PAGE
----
The Workplace Will Never be the Same - and That's a Good Thing
We are never going back to a pre-pandemic office. Don't dread it - embrace it!
The challenges of 2020 have precipitated many questions about the purpose of the workplace. Why go into the office when you can avoid the commute and stay comfortable and productive at home? Why maintain corporate offices when you can instead have remote workers and save money on real estate? Even pre-pandemic, organizations were asking these questions about the purpose of the office; COVID-19 has rapidly accelerated the conversation. From better support for people working at home to dynamic workplace networks that offer people more variety and choice than ever before, the future of the office is an exciting place.
When COVID-19 forced much of the world into quarantine, working from home became an extended experiment. While the experience created mixed results for the world’s workers, it significantly changed the opinions of many organizational leaders about the viability of working outside of the office. According to Harvard Business Review, 42 percent of employers now say that much of their workforce can work remotely compared to 14 percent before the pandemic. This, along with the economic challenges posed by the crisis, is causing organizational leaders to revisit the purpose of their offices. The office as we once knew it is no longer viewed as a requirement for enabling employee productivity, but it can be the cornerstone of a thriving culture and a successful distributed work strategy.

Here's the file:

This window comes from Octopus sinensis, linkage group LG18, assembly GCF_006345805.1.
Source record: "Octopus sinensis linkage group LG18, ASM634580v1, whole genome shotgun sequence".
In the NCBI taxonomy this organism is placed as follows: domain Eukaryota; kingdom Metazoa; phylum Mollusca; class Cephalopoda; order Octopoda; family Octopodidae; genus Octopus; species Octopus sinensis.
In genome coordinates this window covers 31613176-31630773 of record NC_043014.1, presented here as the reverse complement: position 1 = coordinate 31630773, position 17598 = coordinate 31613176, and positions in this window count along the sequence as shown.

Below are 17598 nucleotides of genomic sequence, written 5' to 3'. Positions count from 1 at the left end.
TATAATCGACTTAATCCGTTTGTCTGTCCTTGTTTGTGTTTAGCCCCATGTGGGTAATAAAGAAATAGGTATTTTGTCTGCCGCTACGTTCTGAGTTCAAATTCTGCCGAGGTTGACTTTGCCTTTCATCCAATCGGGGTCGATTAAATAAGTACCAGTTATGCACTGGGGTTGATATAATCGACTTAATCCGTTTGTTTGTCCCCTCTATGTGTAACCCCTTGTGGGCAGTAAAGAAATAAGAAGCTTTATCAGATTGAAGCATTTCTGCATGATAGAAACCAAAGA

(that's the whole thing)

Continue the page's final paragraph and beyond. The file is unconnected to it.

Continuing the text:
A Changing Purpose
For workplaces to remain purposeful, they must help people do their best, no matter where or when they are working. Many employees will work from offices daily, but for others, distributed working will be the norm. Fewer employees will come to the office each day just to check emails and attend meetings, so generic open-plan desks and traditional conference rooms will be less useful. People will seek offices with work settings uniquely tuned to socialization, individual focus, and immersive teamwork. Examples of these types of spaces include:
- Areas that will encourage people to interact with their extended networks (colleagues you don’t work with every day). Building these relationships is critical for maintaining culture and helping people feel a sense of purpose and belonging.
- Safely maintained, reservable on-site workstations. These are especially important since many people have difficulty focusing at home, especially on brain-intensive work.
- Highly interactive settings that facilitate immersive on-site collaboration. Places like these give people the time, space, and tools to solve complex problems that are difficult to address remotely. By creating offices that fulfill people’s needs on-demand, both the organizations and their people will flourish. Because distributed work will lessen the need for dense occupancy planning, businesses will save on facilities costs and create workplaces that are more valuable to their employees.
Four Key Insights
- Distributed Work—where people are empowered to work at different times and places—isn’t new, but they’ve been accelerated by the pandemic.
- People can be productive working elsewhere, but offices still provide great value as on-demand resources for individuals and teams.
- To remain relevant, offices of the future will need to build culture and community, support individual focus, and facilitate intensive teamwork.
- The work from home experience is different for everyone. Companies should continuously strive to help people stay healthy and productive, no matter where they are working.